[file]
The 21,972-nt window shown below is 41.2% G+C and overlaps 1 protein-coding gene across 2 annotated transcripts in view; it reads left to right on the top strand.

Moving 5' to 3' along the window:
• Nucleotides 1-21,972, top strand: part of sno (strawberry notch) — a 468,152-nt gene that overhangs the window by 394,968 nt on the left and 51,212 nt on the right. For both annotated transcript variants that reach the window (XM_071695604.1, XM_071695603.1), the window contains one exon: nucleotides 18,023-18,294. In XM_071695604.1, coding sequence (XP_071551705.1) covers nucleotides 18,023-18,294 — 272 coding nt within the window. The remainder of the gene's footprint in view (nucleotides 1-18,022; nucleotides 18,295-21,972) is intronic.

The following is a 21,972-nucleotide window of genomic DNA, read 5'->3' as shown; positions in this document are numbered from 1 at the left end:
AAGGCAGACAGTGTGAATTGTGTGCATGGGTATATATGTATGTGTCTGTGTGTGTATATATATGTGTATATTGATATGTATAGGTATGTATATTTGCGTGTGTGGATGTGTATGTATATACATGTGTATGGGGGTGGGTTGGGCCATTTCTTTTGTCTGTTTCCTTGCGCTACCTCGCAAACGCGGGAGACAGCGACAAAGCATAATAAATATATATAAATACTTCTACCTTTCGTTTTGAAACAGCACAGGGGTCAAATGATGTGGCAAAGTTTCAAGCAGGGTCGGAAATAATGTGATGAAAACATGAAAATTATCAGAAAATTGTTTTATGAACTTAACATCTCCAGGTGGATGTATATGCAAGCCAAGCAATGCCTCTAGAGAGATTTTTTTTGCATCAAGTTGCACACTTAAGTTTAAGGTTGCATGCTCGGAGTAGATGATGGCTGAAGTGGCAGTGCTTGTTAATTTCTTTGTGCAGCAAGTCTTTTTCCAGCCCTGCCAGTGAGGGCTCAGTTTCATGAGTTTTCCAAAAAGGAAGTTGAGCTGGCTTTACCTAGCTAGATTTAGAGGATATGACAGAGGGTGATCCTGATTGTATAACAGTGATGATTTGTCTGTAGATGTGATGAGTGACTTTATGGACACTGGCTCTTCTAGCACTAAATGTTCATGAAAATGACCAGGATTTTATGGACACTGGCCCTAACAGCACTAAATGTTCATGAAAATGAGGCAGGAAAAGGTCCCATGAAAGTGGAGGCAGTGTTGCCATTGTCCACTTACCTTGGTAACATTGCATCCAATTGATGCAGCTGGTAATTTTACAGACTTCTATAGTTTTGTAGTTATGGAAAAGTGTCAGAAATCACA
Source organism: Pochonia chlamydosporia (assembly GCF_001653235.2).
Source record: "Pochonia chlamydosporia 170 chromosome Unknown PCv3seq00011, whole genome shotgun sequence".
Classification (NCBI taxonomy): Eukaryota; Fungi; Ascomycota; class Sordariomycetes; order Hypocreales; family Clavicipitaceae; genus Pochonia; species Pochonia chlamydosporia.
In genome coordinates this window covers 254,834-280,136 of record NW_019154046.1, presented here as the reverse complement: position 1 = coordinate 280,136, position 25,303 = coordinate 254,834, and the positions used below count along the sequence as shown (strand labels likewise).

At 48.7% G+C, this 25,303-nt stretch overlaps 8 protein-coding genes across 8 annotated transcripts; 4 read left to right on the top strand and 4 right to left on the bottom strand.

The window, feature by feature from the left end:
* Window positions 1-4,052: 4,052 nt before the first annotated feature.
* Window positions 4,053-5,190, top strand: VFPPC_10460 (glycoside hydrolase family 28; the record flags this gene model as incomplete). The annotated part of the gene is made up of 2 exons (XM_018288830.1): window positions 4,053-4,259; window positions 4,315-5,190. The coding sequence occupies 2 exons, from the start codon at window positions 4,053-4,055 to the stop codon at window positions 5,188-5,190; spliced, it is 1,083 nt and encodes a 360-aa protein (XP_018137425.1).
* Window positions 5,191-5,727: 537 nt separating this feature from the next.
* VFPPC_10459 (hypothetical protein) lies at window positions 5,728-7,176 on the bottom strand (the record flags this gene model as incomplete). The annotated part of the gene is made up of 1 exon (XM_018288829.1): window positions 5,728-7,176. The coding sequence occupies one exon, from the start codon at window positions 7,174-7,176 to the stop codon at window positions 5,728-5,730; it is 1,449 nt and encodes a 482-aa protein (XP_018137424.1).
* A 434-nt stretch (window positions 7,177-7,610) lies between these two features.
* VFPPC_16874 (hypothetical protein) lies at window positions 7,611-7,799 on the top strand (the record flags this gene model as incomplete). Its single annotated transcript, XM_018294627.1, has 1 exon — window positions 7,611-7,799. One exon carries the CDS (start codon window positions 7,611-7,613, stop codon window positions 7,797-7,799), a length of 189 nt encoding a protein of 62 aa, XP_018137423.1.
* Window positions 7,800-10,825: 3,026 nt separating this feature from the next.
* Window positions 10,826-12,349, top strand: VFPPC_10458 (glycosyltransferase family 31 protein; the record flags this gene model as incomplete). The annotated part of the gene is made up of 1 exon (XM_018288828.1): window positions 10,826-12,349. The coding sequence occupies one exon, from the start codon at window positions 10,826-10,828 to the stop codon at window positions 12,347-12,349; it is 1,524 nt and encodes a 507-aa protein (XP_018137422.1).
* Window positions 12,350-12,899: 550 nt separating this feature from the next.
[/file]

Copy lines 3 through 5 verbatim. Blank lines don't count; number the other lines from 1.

• Nucleotides 1-21,972, top strand: part of sno (strawberry notch) — a 468,152-nt gene that overhangs the window by 394,968 nt on the left and 51,212 nt on the right. For both annotated transcript variants that reach the window (XM_071695604.1, XM_071695603.1), the window contains one exon: nucleotides 18,023-18,294. In XM_071695604.1, coding sequence (XP_071551705.1) covers nucleotides 18,023-18,294 — 272 coding nt within the window. The remainder of the gene's footprint in view (nucleotides 1-18,022; nucleotides 18,295-21,972) is intronic.

The following is a 21,972-nucleotide window of genomic DNA, read 5'->3' as shown; positions in this document are numbered from 1 at the left end:
AAGGCAGACAGTGTGAATTGTGTGCATGGGTATATATGTATGTGTCTGTGTGTGTATATATATGTGTATATTGATATGTATAGGTATGTATATTTGCGTGTGTGGATGTGTATGTATATACATGTGTATGGGGGTGGGTTGGGCCATTTCTTTTGTCTGTTTCCTTGCGCTACCTCGCAAACGCGGGAGACAGCGACAAAGCATAATAAATATATATAAATACTTCTACCTTTCGTTTTGAAACAGCACAGGGGTCAAATGATGTGGCAAAGTTTCAAGCAGGGTCGGAAATAATGTGATGAAAACATGAAAATTATCAGAAAATTGTTTTATGAACTTAACATCTCCAGGTGGATGTATATGCAAGCCAAGCAATGCCTCTAGAGAGATTTTTTTTGCATCAAGTTGCACACTTAAGTTTAAGGTTGCATGCTCGGAGTAGATGATGGCTGAAGTGGCAGTGCTTGTTAATTTCTTTGTGCAGCAAGTCTTTTTCCAGCCCTGCCAGTGAGGGCTCAGTTTCATGAGTTTTCCAAAAAGGAAGTTGAGCTGGCTTTACCTAGCTAGATTTAGAGGATATGACAGAGGGTGATCCTGATTGTATAACAGTGATGATTTGTCTGTAGATGTGATGAGTGACTTTATGGACACTGGCTCTTCTAGCACTAAATGTTCATGAAAATGACCAGGATTTTATGGACACTGGCCCTAACAGCACTAAATGTTCATGAAAATGAGGCAGGAAAAGGTCCCATGAAAGTGGAGGCAGTGTTGCCATTGTCCACTTACCTTGGTAACATTGCATCCAATTGATGCAGCTGGTAATTTTACAGACTTCTATAGTTTTGTAGTTATGGAAAAGTGTCAGAAATCACA